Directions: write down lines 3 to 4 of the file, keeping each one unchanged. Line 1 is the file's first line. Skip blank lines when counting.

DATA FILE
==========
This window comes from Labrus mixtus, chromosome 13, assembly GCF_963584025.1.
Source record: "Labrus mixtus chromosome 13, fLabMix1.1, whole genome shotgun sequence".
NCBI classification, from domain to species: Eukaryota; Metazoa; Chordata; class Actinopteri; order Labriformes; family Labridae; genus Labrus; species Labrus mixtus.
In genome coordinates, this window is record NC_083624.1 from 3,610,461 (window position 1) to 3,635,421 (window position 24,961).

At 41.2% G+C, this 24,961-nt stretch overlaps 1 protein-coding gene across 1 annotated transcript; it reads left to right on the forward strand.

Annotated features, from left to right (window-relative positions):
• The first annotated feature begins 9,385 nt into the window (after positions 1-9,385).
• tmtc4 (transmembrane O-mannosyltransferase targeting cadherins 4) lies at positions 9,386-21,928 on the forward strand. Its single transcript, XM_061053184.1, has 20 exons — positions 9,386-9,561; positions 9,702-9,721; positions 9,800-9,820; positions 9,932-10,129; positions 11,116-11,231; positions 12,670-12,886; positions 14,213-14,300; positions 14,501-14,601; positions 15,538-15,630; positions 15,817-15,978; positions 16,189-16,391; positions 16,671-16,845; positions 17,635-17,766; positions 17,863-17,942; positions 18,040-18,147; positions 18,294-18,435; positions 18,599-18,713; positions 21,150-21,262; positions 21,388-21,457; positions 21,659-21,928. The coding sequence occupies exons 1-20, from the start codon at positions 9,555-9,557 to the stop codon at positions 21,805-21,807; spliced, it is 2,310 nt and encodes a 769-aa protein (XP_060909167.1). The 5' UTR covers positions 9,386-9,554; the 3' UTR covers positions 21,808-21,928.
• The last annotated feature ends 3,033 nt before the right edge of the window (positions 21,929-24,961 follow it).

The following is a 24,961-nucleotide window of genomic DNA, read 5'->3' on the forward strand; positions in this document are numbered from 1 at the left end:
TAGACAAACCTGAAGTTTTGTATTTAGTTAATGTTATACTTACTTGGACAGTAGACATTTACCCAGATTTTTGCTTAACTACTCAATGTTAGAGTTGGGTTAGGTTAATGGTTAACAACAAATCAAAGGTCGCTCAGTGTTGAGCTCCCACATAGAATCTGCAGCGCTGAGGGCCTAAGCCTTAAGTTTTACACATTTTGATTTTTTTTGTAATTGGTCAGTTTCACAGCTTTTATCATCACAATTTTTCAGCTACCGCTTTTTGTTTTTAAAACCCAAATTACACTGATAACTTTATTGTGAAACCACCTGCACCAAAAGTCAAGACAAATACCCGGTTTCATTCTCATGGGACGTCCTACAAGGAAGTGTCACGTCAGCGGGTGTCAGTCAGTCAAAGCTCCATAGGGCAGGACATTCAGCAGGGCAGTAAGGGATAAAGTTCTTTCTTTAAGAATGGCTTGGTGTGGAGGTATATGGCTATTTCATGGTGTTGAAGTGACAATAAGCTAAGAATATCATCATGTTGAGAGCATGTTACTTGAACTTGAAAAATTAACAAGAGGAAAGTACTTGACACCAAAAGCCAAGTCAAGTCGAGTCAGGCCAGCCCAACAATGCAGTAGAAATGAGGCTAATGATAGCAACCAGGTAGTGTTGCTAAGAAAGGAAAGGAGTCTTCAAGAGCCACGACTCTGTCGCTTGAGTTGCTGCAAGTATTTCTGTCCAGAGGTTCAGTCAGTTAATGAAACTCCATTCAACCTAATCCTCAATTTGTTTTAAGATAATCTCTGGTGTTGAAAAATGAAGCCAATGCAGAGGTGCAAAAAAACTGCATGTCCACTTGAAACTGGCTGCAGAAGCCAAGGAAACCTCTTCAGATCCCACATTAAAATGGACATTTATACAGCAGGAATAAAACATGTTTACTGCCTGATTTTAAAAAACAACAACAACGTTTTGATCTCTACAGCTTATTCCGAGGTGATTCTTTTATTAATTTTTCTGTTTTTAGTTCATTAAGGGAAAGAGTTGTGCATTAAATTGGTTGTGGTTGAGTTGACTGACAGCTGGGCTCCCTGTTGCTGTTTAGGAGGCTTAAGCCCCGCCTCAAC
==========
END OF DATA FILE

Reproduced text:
NCBI classification, from domain to species: Eukaryota; Metazoa; Chordata; class Actinopteri; order Labriformes; family Labridae; genus Labrus; species Labrus mixtus.
In genome coordinates, this window is record NC_083624.1 from 3,610,461 (window position 1) to 3,635,421 (window position 24,961).